Duck Weed


Duck Weed

Duck Weed

Common duckweed is a very small light green free-floating, seed bearing plant. Duckweed has 1 to 3 leaves, or fronds, of 1/16 to 1/8 inch in length. A single root (or root-hair) protrudes from each frond. Duckweeds tend to grow in dense colonies in quiet water, undisturbed by wave action. Often more than one species of duckweed will be associated together in these colonies. Duckweeds can be aggressive invaders of ponds and are often found mixed in with mosquito fern or watermeal. If colonies cover the surface of the water, then oxygen depletions and fish kills can occur. These plants should be controlled before they cover the entire surface of the pond


Duckweed colonies provide Habitat for micro invertebrates but if duckweed completely covers the surface of a pond for an extended period it will cause oxygen depletions. These colonies will also eliminate submerged plants by blocking sunlight penetration. Many kinds of ducks consume duckweed and often transport it to other bodies of water.


Herbicide Management Options:


Reward: is a liquid diquat formulation that has been effective on duckweeds. It is a contact algaecide and herbicide. Contact herbicides act quickly and kill all plants cells that they contact.


Sonar AS: is a florid one compound and comes in a liquid formulation, and has been effective on duckweeds. This is a broad spectrum, systemic herbicide. Systemic herbicides are absorbed and move within the plant to the site of action. Systemic herbicides tend to act more slowly than contact herbicides.


Clipper: is a flumioxazin product and comes in a water dispersible granule which must be mixed in water first and then either sprayed or injected. It is a broad spectrum, contact herbicide. Contact herbicides act quickly. Flumioxazin should be applied to actively growing plants and a surfactant will be needed if the herbicide is applied foliage of floating or emergent plants. Water pH needs to be below 8.5 or flumioxazin will rapidly degrade and lose effectiveness.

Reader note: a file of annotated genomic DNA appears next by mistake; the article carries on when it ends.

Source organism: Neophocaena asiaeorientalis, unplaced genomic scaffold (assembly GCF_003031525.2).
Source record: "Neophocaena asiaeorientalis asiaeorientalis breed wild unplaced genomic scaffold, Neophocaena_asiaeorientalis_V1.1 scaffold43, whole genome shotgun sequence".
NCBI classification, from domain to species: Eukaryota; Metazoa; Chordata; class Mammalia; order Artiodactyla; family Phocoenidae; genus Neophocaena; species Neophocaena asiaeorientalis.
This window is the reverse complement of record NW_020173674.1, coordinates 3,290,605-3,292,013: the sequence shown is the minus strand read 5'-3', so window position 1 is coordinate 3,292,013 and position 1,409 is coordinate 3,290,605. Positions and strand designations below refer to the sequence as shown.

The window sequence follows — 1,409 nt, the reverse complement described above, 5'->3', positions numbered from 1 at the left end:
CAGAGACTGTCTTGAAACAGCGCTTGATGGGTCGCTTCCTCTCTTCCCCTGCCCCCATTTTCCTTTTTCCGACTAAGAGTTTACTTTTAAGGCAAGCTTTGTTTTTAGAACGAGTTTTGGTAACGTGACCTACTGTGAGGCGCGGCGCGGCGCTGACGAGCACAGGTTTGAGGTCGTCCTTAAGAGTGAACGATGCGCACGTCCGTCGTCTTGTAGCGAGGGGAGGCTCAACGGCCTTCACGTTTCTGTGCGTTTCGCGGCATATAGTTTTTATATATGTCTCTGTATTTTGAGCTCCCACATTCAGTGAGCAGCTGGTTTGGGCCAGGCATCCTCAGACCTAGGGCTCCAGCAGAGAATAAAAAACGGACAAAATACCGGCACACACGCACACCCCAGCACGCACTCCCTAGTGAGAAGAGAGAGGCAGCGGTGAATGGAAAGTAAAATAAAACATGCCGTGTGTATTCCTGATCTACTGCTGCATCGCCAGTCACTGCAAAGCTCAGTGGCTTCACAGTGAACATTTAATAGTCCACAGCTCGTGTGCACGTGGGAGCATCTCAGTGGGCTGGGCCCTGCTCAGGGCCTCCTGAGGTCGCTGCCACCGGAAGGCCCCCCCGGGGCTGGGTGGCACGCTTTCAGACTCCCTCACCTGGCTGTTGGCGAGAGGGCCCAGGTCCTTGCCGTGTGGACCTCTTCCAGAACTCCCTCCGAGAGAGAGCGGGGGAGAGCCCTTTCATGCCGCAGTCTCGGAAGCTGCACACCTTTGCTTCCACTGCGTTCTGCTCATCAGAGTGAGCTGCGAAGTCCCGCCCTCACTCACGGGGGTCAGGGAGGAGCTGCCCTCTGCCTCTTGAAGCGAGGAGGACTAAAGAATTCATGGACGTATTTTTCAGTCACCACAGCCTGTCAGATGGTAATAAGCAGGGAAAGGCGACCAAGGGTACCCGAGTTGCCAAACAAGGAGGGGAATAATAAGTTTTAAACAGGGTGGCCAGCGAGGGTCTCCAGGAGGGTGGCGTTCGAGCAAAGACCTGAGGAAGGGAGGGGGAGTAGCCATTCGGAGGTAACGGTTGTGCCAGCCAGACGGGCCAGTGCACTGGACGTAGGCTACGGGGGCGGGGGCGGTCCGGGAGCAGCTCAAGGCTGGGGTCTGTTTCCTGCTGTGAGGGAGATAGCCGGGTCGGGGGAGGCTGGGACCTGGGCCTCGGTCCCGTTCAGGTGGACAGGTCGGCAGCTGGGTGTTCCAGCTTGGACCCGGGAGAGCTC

Biological Management Options:


Grass carp:  Grass Carp will control duck weed. Young carp will consume duckweed or are not ideal for long term control. stocking rates to control duckweed is 20 fish  per surface acre of plant biomass. In South Carolina, Triploid Grass Carp are legal and require permit by SCDNR. AMS can provide these permits for you.


Blue Tilapia: Will consume Duck Weed but are a warm water species that cannot survive in temperatures below 52 F. Therefore, Blue Tilapia usually cannot be stocked before mid-April and normally die in November or December. There are numerous reports of Blue Tilapia overwintering in mild South Carolina winters. Recommended stocking rates are 100 - 200 tilapia fingerlings per surface acre of plant biomass of mixed sex adult Bule Tilapia. Blue Tilapia is often not effective for vegetation control if the pond has a robust bass population due to intense predation. In South Carolina, stocking of Tilapia requires a permit from the South Carolina Department of Natural Resources. AMS is licensed to provide these permits for you.